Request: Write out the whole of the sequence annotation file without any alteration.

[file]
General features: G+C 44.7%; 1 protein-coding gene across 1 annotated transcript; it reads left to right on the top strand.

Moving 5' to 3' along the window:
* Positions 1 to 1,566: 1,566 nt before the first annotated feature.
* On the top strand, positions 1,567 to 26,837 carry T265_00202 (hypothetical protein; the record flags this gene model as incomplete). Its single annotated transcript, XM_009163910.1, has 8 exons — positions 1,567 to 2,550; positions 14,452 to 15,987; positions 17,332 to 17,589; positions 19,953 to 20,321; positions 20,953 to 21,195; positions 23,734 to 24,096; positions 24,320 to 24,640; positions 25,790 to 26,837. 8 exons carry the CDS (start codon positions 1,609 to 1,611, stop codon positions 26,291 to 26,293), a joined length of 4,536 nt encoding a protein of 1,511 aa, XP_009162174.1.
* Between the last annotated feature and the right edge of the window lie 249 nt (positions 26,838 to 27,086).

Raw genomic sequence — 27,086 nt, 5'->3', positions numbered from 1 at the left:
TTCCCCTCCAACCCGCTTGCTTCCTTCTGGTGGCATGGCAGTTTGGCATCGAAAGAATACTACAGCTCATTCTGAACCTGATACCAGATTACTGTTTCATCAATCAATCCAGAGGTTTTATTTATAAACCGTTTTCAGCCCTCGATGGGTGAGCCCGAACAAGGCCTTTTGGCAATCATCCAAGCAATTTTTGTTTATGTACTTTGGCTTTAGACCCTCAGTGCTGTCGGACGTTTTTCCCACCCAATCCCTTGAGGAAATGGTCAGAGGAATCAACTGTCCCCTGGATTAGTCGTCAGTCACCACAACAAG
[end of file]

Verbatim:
General features: G+C 44.7%; 1 protein-coding gene across 1 annotated transcript; it reads left to right on the top strand.

Moving 5' to 3' along the window:
* Positions 1 to 1,566: 1,566 nt before the first annotated feature.
* On the top strand, positions 1,567 to 26,837 carry T265_00202 (hypothetical protein; the record flags this gene model as incomplete). Its single annotated transcript, XM_009163910.1, has 8 exons — positions 1,567 to 2,550; positions 14,452 to 15,987; positions 17,332 to 17,589; positions 19,953 to 20,321; positions 20,953 to 21,195; positions 23,734 to 24,096; positions 24,320 to 24,640; positions 25,790 to 26,837. 8 exons carry the CDS (start codon positions 1,609 to 1,611, stop codon positions 26,291 to 26,293), a joined length of 4,536 nt encoding a protein of 1,511 aa, XP_009162174.1.
* Between the last annotated feature and the right edge of the window lie 249 nt (positions 26,838 to 27,086).

Raw genomic sequence — 27,086 nt, 5'->3', positions numbered from 1 at the left:
TTCCCCTCCAACCCGCTTGCTTCCTTCTGGTGGCATGGCAGTTTGGCATCGAAAGAATACTACAGCTCATTCTGAACCTGATACCAGATTACTGTTTCATCAATCAATCCAGAGGTTTTATTTATAAACCGTTTTCAGCCCTCGATGGGTGAGCCCGAACAAGGCCTTTTGGCAATCATCCAAGCAATTTTTGTTTATGTACTTTGGCTTTAGACCCTCAGTGCTGTCGGACGTTTTTCCCACCCAATCCCTTGAGGAAATGGTCAGAGGAATCAACTGTCCCCTGGATTAGTCGTCAGTCACCACAACAAG